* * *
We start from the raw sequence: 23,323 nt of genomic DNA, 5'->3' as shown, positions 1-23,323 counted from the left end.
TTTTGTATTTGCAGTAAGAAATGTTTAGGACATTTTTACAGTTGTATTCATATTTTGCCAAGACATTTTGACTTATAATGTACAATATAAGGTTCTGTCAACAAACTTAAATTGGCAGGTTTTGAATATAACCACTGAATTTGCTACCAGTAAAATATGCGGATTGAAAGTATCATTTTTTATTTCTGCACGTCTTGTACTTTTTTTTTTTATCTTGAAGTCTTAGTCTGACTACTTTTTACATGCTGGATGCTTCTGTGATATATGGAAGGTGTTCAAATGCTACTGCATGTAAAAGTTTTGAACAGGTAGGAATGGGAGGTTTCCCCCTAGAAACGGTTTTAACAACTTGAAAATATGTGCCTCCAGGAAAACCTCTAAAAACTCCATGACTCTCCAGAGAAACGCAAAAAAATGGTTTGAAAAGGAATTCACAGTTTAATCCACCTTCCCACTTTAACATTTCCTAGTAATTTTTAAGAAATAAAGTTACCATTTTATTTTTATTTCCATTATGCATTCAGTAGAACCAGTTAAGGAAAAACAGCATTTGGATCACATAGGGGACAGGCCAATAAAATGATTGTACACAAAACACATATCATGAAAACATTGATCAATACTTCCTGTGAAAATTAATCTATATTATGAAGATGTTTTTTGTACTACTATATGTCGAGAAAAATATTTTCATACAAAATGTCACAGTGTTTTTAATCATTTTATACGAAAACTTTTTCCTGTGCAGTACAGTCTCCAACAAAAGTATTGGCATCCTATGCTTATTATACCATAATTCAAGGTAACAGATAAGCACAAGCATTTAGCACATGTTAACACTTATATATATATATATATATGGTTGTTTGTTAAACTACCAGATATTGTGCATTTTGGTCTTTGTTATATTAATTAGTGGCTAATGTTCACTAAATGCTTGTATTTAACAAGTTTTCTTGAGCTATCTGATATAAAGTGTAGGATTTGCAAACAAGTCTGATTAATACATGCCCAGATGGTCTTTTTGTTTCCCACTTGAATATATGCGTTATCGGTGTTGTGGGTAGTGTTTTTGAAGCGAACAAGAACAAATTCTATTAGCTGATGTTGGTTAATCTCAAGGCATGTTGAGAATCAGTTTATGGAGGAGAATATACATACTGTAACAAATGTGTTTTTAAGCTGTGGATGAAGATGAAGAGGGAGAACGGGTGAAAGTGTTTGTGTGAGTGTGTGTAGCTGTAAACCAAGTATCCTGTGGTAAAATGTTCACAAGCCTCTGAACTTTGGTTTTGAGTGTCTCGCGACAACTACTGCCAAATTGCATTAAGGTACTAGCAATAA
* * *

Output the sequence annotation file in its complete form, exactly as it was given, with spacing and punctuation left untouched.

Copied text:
We start from the raw sequence: 23,323 nt of genomic DNA, 5'->3' as shown, positions 1-23,323 counted from the left end.
TTTTGTATTTGCAGTAAGAAATGTTTAGGACATTTTTACAGTTGTATTCATATTTTGCCAAGACATTTTGACTTATAATGTACAATATAAGGTTCTGTCAACAAACTTAAATTGGCAGGTTTTGAATATAACCACTGAATTTGCTACCAGTAAAATATGCGGATTGAAAGTATCATTTTTTATTTCTGCACGTCTTGTACTTTTTTTTTTTATCTTGAAGTCTTAGTCTGACTACTTTTTACATGCTGGATGCTTCTGTGATATATGGAAGGTGTTCAAATGCTACTGCATGTAAAAGTTTTGAACAGGTAGGAATGGGAGGTTTCCCCCTAGAAACGGTTTTAACAACTTGAAAATATGTGCCTCCAGGAAAACCTCTAAAAACTCCATGACTCTCCAGAGAAACGCAAAAAAATGGTTTGAAAAGGAATTCACAGTTTAATCCACCTTCCCACTTTAACATTTCCTAGTAATTTTTAAGAAATAAAGTTACCATTTTATTTTTATTTCCATTATGCATTCAGTAGAACCAGTTAAGGAAAAACAGCATTTGGATCACATAGGGGACAGGCCAATAAAATGATTGTACACAAAACACATATCATGAAAACATTGATCAATACTTCCTGTGAAAATTAATCTATATTATGAAGATGTTTTTTGTACTACTATATGTCGAGAAAAATATTTTCATACAAAATGTCACAGTGTTTTTAATCATTTTATACGAAAACTTTTTCCTGTGCAGTACAGTCTCCAACAAAAGTATTGGCATCCTATGCTTATTATACCATAATTCAAGGTAACAGATAAGCACAAGCATTTAGCACATGTTAACACTTATATATATATATATATATGGTTGTTTGTTAAACTACCAGATATTGTGCATTTTGGTCTTTGTTATATTAATTAGTGGCTAATGTTCACTAAATGCTTGTATTTAACAAGTTTTCTTGAGCTATCTGATATAAAGTGTAGGATTTGCAAACAAGTCTGATTAATACATGCCCAGATGGTCTTTTTGTTTCCCACTTGAATATATGCGTTATCGGTGTTGTGGGTAGTGTTTTTGAAGCGAACAAGAACAAATTCTATTAGCTGATGTTGGTTAATCTCAAGGCATGTTGAGAATCAGTTTATGGAGGAGAATATACATACTGTAACAAATGTGTTTTTAAGCTGTGGATGAAGATGAAGAGGGAGAACGGGTGAAAGTGTTTGTGTGAGTGTGTGTAGCTGTAAACCAAGTATCCTGTGGTAAAATGTTCACAAGCCTCTGAACTTTGGTTTTGAGTGTCTCGCGACAACTACTGCCAAATTGCATTAAGGTACTAGCAATAA